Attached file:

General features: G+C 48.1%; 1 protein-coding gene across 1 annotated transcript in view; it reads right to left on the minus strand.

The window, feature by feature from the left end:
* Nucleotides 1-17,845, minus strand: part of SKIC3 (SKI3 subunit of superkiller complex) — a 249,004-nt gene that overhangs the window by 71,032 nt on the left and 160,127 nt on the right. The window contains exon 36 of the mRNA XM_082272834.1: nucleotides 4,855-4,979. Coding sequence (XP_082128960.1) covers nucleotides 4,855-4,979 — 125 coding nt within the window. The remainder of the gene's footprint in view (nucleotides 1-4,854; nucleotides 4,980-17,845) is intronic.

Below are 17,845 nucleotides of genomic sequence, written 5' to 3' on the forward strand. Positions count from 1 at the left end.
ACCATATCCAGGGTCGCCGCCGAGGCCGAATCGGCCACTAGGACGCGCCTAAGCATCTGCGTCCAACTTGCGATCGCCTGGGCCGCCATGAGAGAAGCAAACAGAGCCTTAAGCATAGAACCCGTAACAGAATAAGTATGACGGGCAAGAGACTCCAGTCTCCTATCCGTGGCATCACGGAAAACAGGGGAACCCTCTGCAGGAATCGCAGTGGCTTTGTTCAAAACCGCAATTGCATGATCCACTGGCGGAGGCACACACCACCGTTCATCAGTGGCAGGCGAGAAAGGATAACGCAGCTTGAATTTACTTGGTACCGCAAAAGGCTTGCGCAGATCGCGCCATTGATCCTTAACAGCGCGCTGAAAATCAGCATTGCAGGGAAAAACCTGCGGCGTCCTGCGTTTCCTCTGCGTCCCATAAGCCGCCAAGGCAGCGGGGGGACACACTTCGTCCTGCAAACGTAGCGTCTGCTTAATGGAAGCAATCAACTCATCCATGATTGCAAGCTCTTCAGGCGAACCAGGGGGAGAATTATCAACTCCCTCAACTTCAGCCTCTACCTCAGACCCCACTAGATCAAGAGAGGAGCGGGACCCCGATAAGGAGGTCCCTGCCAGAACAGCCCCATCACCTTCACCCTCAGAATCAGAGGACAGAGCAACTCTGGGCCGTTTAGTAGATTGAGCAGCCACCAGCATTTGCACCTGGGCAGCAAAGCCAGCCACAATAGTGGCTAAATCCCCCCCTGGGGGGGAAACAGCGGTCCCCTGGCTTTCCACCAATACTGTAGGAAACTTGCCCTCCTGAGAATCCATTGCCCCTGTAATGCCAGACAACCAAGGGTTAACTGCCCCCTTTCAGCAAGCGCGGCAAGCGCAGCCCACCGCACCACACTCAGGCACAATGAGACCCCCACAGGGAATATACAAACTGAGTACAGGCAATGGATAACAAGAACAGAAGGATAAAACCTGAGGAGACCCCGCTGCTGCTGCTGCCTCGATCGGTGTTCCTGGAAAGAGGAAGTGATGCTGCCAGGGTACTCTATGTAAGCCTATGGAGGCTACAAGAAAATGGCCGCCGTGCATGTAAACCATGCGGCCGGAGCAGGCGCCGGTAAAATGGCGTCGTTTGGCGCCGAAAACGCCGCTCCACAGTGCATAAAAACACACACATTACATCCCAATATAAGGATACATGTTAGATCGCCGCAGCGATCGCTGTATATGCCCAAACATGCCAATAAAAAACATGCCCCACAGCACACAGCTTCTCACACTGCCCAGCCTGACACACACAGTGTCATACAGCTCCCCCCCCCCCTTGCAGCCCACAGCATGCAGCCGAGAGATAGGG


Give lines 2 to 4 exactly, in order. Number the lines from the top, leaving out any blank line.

The window, feature by feature from the left end:
* Nucleotides 1-17,845, minus strand: part of SKIC3 (SKI3 subunit of superkiller complex) — a 249,004-nt gene that overhangs the window by 71,032 nt on the left and 160,127 nt on the right. The window contains exon 36 of the mRNA XM_082272834.1: nucleotides 4,855-4,979. Coding sequence (XP_082128960.1) covers nucleotides 4,855-4,979 — 125 coding nt within the window. The remainder of the gene's footprint in view (nucleotides 1-4,854; nucleotides 4,980-17,845) is intronic.

Below are 17,845 nucleotides of genomic sequence, written 5' to 3' on the forward strand. Positions count from 1 at the left end.